—Liz Brown-Kaiser contributed
New Trump coronavirus ad hits critics, argues America writing the 'the greatest comeback story'
WASHINGTON — President Donald Trump's re-election campaign is out with its new coronavirus television ad aimed at coming to the president's defense on his handling of the virus.
The new, 60-second spot blends optimism with Trumpian attacks.
It begins by recounting the spat over Nancy Pelosi's decision to rip up a copy of Trump's State of the Union and goes on to take swipes at both former Vice President Joe Biden as well as the media.
"No matter how hard they try to stop us, they can't," Trump is quoted saying in the ad.
Then the ad shifts to telling the story of the attempt at recovery, touting the resilience of the American economy, cheering first responders and highlighting praise of the federal response by blue-state governors.
The campaign says the new spot will run as part of a seven-figure ad buy.
But as we explored last week on the MTP Blog, the pro-Trump effort has already been significantly outspent by Democratic groups that frame the Trump administration as asleep at the wheel.
And recent polling, including from last month's NBC/WSJ poll, found a clear plurality of registered voters believe he has not taken the threat seriously and also the president lagging Biden on the question of who would handle the virus better.
So it’s with messaging like this that the Trump administration hopes to turn those numbers around.
Trump says Biden “should respond” to sexual assault allegation
WASHINGTON — President Donald Trump Thursday said he thinks former Vice President Joe Biden should respond to the claim from a former staffer that the then-Delaware senator sexually assaulted her in the spring of 1993 even as he cast doubt on the veracity of the allegation.
“I don't know anything about it,” Trump said when asked by reporters Thursday evening about the allegation. “I don't know exactly. I think he should respond. It could be false allegations, I know all about false accusations. I’ve been falsely charged numerous times. There’s such a thing.”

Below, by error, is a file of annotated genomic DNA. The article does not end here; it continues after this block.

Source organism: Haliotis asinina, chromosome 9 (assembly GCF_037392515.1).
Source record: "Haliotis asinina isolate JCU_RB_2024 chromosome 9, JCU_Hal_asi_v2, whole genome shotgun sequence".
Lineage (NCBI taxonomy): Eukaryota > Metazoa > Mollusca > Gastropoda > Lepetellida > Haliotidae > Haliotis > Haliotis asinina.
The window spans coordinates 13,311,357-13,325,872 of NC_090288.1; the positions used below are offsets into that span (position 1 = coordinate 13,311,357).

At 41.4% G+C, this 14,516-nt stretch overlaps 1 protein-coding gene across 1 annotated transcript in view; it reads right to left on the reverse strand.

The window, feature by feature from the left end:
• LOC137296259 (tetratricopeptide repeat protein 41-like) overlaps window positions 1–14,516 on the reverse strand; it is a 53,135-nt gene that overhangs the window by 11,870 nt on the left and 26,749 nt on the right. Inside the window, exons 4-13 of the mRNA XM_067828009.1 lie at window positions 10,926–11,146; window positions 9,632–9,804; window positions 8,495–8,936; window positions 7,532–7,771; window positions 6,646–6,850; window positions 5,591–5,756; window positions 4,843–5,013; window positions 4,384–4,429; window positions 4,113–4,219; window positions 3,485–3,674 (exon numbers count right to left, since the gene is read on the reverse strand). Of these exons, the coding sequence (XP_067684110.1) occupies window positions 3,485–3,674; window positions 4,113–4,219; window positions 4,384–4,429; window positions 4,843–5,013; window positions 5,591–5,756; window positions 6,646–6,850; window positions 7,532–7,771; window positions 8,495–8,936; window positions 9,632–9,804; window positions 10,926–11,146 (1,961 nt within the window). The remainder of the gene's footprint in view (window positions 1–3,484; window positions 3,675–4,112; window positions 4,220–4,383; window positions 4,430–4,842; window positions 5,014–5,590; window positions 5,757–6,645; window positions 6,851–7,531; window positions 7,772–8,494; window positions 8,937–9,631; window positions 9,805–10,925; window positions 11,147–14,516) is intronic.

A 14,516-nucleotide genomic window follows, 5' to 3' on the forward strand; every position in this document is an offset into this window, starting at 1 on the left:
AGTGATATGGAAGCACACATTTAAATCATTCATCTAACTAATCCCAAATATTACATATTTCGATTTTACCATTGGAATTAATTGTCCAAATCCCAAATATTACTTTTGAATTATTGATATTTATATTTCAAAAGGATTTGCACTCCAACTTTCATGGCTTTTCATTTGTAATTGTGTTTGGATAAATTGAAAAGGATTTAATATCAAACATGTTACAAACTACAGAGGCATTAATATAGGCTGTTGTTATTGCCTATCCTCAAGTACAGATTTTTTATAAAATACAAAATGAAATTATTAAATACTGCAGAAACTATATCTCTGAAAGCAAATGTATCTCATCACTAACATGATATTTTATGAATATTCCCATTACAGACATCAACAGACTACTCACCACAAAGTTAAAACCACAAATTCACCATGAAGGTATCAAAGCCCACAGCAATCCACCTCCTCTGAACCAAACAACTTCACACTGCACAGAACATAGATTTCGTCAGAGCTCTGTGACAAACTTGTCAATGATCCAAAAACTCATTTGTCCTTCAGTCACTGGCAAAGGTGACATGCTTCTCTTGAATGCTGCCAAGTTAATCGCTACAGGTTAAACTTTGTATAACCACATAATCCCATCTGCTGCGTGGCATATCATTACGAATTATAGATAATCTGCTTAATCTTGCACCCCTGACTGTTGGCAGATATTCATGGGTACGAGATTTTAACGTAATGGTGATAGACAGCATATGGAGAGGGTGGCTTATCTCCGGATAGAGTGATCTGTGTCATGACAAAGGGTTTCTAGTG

More than a dozen women have alleged that Trump sexually harassed or assaulted them. The president denies their accounts.
A former Senate staffer, Tara Reade, told NBC News that Biden — who at the time headed the Senate Judiciary Committee — penetrated her with his fingers under his skirt when she brought him a gym bag. She was a staff assistant in his office on Capitol Hill at the time.
Biden has not responded himself to Reade’s claims, but through his campaign has denied Reade’s account.
On Friday, Biden will conduct his first national news interview in two weeks with MSNBC’s “Morning Joe.”
He has remained off the campaign trail and at his home in Delaware since mid-March, as Reade’s allegation has slowly gained attention and scrutiny. Prominent Democrats, including House Speaker Nancy Pelosi and several possible Biden vice presidential selections, have been asked about Reade’s claim, with most defending Biden.
“I have great sympathy for any woman who brings forth allegations. I do support Joe Biden,” Pelosi said in a CNN interview this week.
Tweet the Press: NBC's Kerry Sanders discusses coronavirus impacts in Florida, meat processing plants
WASHINGTON — On this week's Tweet the Press, we spoke with NBC News correspondent Kerry Sanders about the coronavirus' impact in Florida and in meat processing plants.
President Trump invoked the Defense Production Act to force meat processing plants to stay open amid the pandemic. Sanders told us that the concern for workers at this time is the virus is highly contagious and "workers were working elbow-to-elbow. There is now social distancing at plants but there is distrust between employees and employers." So despite the DPA, workers are reluctant to go to work.
Click here to read the full conversation.
Trump campaign to hit airwaves with seven-figure coronavirus ad buy
WASHINGTON — President Trump's re-election campaign is preparing to spend seven figures on a national advertising buy that will tout the president’s handling of the coronavirus crisis, according to a senior campaign official.